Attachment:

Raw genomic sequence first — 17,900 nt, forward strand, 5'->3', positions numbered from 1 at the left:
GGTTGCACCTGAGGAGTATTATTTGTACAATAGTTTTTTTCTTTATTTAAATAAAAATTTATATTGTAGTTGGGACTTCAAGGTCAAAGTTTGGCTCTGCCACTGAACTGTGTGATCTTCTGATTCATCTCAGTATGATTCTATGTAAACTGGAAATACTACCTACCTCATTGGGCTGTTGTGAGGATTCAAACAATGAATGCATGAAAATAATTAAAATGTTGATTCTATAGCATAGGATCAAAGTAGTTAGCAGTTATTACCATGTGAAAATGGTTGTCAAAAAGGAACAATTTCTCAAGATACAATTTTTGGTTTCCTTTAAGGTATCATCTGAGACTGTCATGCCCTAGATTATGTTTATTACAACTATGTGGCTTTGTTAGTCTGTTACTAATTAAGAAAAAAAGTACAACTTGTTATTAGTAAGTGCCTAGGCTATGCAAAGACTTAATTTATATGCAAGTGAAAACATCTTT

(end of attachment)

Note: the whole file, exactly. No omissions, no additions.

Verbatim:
Raw genomic sequence first — 17,900 nt, forward strand, 5'->3', positions numbered from 1 at the left:
GGTTGCACCTGAGGAGTATTATTTGTACAATAGTTTTTTTCTTTATTTAAATAAAAATTTATATTGTAGTTGGGACTTCAAGGTCAAAGTTTGGCTCTGCCACTGAACTGTGTGATCTTCTGATTCATCTCAGTATGATTCTATGTAAACTGGAAATACTACCTACCTCATTGGGCTGTTGTGAGGATTCAAACAATGAATGCATGAAAATAATTAAAATGTTGATTCTATAGCATAGGATCAAAGTAGTTAGCAGTTATTACCATGTGAAAATGGTTGTCAAAAAGGAACAATTTCTCAAGATACAATTTTTGGTTTCCTTTAAGGTATCATCTGAGACTGTCATGCCCTAGATTATGTTTATTACAACTATGTGGCTTTGTTAGTCTGTTACTAATTAAGAAAAAAAGTACAACTTGTTATTAGTAAGTGCCTAGGCTATGCAAAGACTTAATTTATATGCAAGTGAAAACATCTTT